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The Book of Happenstance

by Ingrid Winterbach

About.com Rating 2 Star Rating

By

The Book of Happenstance by Ingrid Winterbach
© Open Letter
Open Letter, June 2011

Helena Verbloem, employed by the Museum of Natural History in Durban, South Africa, is a lexicographer working towards the preservation of the fading corners of the Afrikaans language. Assisting the scholar Theo Verway, they plod through a veritable dictionary of complexly rooted vocabulary, each brooding on the supposed mutation and evolution of current words and those forgotten.

Helena leads a simple life at the museum, but that life is derailed when her home is broken into and burglarized. Her apartment is trashed and her carpet vandalized, but most devastating is the missing spread of shells that she had collected throughout her life. Helena imbued this system of shells with not only memories past but with much of her current anxieties; in the absence of these shells, her life begins to unravel.

Ingrid Winterbach gambles much of The Book of Happenstance on her readers' ability to understand the greater connection between Helena and her shells. At first, the disappearance of these shells seems no different than a missing cat in a Haruki Murakami novel, but Winterbach consistently revisits these shells with the obsession of a conchologist. It's very easy to be left behind, and difficult to gauge whether Winterbach wants her characters or these shells to be the more believable, significant presence.
As the novel progresses, it becomes increasingly more difficult to attach meaning to any of the story's events. This is partially the point of The Book of Happenstance; without her shells, Helena loses the ability to differentiate between significance and coincidence. In the novel's opening, Theo Verway is found dead in his office. The novel then jumps back nine months (to the day Helena's house was robbed) to explore the events leading up to Verway's death. Could this denouement have anything to do with Helena's missing shells? Or the mysterious financial donor to their lexicography project? What about the intrusive calls Helena receives at night from a distant acquaintance?

Winterbach wants to light up all these nodes, to connect everything to everything. This notion is actually explicitly laid out in the novel, explained through Helena's friend Sof:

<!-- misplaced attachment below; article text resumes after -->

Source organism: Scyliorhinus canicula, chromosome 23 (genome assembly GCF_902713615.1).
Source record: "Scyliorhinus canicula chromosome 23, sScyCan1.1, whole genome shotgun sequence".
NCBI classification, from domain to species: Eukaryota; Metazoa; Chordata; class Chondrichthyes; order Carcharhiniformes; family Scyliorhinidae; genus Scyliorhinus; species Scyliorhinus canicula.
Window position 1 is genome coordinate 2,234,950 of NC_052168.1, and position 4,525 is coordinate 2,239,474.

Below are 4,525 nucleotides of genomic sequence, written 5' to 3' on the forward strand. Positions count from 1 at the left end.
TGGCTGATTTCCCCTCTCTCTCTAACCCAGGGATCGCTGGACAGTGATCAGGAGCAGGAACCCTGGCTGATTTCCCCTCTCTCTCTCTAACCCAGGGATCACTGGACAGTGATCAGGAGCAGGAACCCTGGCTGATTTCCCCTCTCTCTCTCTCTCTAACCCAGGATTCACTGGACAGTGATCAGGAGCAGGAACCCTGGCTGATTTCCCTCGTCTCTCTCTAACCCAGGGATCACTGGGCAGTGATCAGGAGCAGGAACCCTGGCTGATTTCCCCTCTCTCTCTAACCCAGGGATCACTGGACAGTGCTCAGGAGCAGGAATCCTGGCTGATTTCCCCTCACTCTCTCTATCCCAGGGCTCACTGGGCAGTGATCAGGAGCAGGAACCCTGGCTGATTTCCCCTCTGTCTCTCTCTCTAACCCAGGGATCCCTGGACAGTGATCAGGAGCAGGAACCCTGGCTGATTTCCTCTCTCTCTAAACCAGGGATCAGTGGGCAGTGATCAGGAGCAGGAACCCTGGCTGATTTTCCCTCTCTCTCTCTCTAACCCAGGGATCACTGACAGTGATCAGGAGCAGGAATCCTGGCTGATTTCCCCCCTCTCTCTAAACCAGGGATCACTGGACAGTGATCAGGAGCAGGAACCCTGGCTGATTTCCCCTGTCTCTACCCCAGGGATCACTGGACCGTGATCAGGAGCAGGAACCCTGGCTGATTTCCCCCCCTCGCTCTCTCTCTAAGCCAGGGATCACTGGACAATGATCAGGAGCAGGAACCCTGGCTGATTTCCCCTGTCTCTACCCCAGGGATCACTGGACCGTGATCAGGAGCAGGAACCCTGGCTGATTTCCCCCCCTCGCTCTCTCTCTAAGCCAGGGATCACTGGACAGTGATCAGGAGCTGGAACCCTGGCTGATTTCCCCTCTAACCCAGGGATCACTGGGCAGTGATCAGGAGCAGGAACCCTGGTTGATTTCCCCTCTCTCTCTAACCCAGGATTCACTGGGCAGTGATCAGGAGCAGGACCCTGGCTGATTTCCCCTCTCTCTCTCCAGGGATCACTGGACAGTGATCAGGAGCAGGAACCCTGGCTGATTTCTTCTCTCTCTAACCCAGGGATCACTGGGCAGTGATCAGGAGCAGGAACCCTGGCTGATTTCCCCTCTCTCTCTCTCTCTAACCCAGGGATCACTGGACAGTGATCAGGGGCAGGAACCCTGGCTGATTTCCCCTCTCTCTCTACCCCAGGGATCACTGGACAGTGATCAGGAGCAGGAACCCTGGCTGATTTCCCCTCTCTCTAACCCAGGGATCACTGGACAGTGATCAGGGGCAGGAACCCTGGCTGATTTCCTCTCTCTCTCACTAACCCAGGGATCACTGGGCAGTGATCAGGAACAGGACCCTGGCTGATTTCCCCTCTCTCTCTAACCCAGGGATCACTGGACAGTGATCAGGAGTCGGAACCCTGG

"She points to the horizon. Sky and sea are now one uninterrupted, brooding plane. The ship lies motionless in the distance. 'That's how I would like to write if I could,' [Sof] says, 'with little happening ostensibly but everything charged with meaning.'"
"
The "everything" of this sentiment is where Winterbach goes astray. She reaches too wide for significant but disparate themes, at once trying to unite crime, science, linguistics and eroticism with the same coincidental charge. She plunges far too deep into scientific and linguistic minutiae, resulting in the criminal and sexual side of the novel to fall flat.
Helena's pursuits in science and language ultimately further Winterbach's multi-connected agenda, but much of Winterbach's success is at the cost of her novel's flow and character development. In scenes with Theo Verwey, Winterbach practically rewrites their Afikaans dictionary into the novel:

"...fomfaai and fonkfaai - to set things out of kilter. Foerneer (obsolete) - to furnish, to provide, and foepa - finished (usage uncommon). Foeterasie - monkey business. Folterbeul - torturer..."

We're supposed to read these definitions and build connections, but just as with the other facets of the novel Winterbach provides very little impetus to make these links. Eventually, The Book of Happenstance becomes nothing more than a book of untapped diversions. It is a very simple book, yet one that possesses enough dusty corners in which to search for meaning should you so desire.
Disclosure: A review copy was provided by the publisher. For more information, please see our Ethics Policy.

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